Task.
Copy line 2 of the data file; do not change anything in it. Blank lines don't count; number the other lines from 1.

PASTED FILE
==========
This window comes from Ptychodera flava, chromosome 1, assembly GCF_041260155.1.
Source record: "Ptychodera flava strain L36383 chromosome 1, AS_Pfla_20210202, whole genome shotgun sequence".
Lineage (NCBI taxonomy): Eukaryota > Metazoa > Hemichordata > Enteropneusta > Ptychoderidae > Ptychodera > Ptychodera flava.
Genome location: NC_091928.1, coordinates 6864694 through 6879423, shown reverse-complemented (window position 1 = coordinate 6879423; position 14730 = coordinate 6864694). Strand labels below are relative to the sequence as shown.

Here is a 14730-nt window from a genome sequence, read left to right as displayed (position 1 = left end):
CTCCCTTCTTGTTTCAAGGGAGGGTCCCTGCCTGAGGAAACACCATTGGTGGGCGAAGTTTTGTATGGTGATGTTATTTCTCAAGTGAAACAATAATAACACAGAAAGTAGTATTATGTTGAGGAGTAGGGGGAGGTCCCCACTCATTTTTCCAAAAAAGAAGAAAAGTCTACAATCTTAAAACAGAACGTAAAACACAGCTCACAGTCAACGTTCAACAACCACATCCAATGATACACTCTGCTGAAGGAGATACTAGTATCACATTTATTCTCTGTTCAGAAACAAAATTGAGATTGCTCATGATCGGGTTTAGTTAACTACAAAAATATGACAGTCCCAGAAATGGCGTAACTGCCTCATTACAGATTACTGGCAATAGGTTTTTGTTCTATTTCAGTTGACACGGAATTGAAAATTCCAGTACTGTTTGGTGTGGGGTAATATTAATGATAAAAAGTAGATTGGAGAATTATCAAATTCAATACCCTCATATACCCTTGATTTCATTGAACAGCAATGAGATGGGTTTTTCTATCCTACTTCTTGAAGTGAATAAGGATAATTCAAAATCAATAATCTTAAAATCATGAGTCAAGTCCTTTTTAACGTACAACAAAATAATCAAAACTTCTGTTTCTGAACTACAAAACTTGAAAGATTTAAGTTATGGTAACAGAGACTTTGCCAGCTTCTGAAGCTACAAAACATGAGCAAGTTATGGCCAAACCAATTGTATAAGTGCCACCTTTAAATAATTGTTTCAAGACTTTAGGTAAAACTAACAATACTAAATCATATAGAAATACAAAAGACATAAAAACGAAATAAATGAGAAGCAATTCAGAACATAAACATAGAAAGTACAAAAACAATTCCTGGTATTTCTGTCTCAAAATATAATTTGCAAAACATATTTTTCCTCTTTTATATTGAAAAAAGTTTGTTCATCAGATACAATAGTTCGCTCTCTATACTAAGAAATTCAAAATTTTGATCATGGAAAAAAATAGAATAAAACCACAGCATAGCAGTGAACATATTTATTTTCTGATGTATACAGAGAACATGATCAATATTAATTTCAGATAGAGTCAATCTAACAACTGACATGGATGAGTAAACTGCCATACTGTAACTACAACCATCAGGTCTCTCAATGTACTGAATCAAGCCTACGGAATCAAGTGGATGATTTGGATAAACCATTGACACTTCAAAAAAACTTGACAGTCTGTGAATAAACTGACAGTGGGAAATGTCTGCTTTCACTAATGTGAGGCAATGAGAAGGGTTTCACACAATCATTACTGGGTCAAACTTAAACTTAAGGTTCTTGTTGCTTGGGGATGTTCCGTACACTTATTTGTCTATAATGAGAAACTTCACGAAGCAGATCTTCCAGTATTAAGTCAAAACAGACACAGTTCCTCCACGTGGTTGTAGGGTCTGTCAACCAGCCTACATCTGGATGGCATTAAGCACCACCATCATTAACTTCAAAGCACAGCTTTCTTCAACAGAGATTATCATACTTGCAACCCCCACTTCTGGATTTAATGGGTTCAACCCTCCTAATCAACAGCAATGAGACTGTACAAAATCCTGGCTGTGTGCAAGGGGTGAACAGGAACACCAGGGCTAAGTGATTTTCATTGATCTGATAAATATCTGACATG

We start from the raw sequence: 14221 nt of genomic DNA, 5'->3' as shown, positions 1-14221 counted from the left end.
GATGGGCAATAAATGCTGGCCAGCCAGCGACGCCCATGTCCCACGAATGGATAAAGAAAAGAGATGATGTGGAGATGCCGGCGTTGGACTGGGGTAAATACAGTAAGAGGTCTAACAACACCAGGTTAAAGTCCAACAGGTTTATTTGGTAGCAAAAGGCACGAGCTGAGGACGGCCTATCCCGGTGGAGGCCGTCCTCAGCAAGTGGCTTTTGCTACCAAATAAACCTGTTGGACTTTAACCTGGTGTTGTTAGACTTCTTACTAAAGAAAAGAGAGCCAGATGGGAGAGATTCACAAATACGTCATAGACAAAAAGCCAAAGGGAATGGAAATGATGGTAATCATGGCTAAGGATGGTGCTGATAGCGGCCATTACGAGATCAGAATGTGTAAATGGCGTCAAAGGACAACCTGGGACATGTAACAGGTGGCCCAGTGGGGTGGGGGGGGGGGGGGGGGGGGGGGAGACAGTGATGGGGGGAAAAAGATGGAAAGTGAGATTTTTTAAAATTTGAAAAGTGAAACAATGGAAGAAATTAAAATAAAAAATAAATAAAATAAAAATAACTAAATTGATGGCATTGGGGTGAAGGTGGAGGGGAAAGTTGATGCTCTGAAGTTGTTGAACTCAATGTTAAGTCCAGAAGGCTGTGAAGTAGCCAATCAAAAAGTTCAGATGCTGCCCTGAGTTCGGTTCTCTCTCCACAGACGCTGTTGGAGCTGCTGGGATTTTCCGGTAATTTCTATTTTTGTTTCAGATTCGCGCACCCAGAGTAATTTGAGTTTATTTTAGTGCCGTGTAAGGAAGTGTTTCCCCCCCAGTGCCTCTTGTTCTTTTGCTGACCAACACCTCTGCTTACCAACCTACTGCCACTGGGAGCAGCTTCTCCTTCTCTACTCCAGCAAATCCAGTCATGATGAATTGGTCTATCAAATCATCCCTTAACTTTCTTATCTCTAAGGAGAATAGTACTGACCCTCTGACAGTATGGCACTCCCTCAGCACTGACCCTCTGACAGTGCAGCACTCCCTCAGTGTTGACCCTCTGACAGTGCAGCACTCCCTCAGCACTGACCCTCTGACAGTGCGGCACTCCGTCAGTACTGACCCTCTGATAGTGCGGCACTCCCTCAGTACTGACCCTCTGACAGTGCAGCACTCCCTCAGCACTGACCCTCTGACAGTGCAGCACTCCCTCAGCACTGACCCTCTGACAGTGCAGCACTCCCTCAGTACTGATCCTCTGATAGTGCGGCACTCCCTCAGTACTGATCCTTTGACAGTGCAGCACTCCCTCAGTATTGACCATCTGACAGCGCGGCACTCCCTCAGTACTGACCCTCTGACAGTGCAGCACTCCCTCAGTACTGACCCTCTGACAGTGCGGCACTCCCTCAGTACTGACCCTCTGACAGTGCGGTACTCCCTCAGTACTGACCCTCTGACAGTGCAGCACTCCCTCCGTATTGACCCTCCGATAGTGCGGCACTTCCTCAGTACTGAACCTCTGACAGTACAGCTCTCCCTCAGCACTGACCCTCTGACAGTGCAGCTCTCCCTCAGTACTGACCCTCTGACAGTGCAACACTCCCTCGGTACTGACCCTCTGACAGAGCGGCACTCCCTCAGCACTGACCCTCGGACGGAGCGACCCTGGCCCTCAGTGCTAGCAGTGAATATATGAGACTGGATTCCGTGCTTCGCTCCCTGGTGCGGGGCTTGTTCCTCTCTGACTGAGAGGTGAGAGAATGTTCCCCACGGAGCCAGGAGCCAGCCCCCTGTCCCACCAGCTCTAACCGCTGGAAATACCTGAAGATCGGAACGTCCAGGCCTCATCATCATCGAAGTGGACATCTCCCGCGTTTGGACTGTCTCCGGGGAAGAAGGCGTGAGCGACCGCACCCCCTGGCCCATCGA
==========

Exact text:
Source record: "Ptychodera flava strain L36383 chromosome 1, AS_Pfla_20210202, whole genome shotgun sequence".